Forty-six patients with pathologic clinical stage II non-small-cell lung carcinoma underwent resection with or without adjuvant radiotherapy from 1989 through 1994. These patients were analyzed to determine patterns of recurrence and survival. Surgery consisted of pneumonectomy for 11 patients, bilobectomy for two patients, lobectomy for 29 patients, and wedge or segmental resection for four patients. Adjuvant radiotherapy was delivered to 29 patients, and the median total dose was 54 Gy (range, 44-60 Gy). Median follow-up time was 23 months for all patients and 25 months for surviving patients. Twenty-six of 46 patients have had recurrence. The site of first recurrence was locoregional for 9 of 46 patients (20%) and distant for 17 of 46 patients (37%). The median time to locoregional recurrence was 18 months for patients treated with radiotherapy and 13 months for patients treated without radiotherapy. An isolated locoregional recurrence (with no simultaneous distant recurrence) was seen in 2 of 28 evaluable patients (7%) treated with radiotherapy compared with 3 of 17 patients (18%) not treated with radiotherapy. For all patients, the 3-year diseasefree survival rate was 52%, and the overall survival rate was 52%. Among patients treated with radiotherapy, the 3-year disease-free survival and overall survival rates were 56% and 56%, respectively, compared with 46% and 43%, respectively, for patients who did not receive radiotherapy (p values were not significant). The locoregional recurrence rate was 33% for patients with adenocarcinoma and 15% for those with squamous cell carcinoma. The distant recurrence rates by histologic characteristic were 56% and 20%, respectively. For patients with clinical stage II non-small-cell lung cancer, postoperative radiotherapy appears to improve locoregional control. However, the preponderance of recurrences remains distant. Further study is warranted with special emphasis on control of systemic disease.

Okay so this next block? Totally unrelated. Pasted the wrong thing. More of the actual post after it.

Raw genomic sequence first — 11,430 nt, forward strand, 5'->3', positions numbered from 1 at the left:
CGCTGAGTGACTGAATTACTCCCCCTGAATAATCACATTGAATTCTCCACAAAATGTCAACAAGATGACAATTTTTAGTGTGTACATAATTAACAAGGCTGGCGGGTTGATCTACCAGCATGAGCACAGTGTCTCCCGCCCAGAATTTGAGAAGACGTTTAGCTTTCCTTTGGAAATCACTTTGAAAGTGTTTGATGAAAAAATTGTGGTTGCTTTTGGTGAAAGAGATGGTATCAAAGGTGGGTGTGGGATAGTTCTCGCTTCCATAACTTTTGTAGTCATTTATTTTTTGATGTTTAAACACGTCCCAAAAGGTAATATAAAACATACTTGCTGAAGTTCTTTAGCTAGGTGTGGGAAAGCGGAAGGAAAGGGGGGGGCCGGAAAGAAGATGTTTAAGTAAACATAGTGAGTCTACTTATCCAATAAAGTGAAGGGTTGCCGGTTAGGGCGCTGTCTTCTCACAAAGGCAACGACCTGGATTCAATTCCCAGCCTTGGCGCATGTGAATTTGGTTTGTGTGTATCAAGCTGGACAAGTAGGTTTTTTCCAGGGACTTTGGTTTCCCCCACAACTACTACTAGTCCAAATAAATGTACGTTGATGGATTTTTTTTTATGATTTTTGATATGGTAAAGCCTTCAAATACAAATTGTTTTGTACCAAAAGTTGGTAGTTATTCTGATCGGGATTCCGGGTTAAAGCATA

From the Joint Center for Radiation Therapy (E.H.B., M.S.K., S.M.B.) and Division of Thoracic Surgery (M.M.D., S.J.S., S.J.M., R.B., D.J.S.), Brigham and Women's Hospital, Harvard Medical School, Boston, Massachusetts, U.S.A.
Presented in part to the American Thoracic Society, San Francisco, California, U.S.A., May 1997.
Address correspondence and reprint requests to Dr. Elizabeth H. Baldini, Joint Center for Radiation Therapy, Brigham and Women's Hospital, 75 Francis Street, Boston, MA 02115, U.S.A.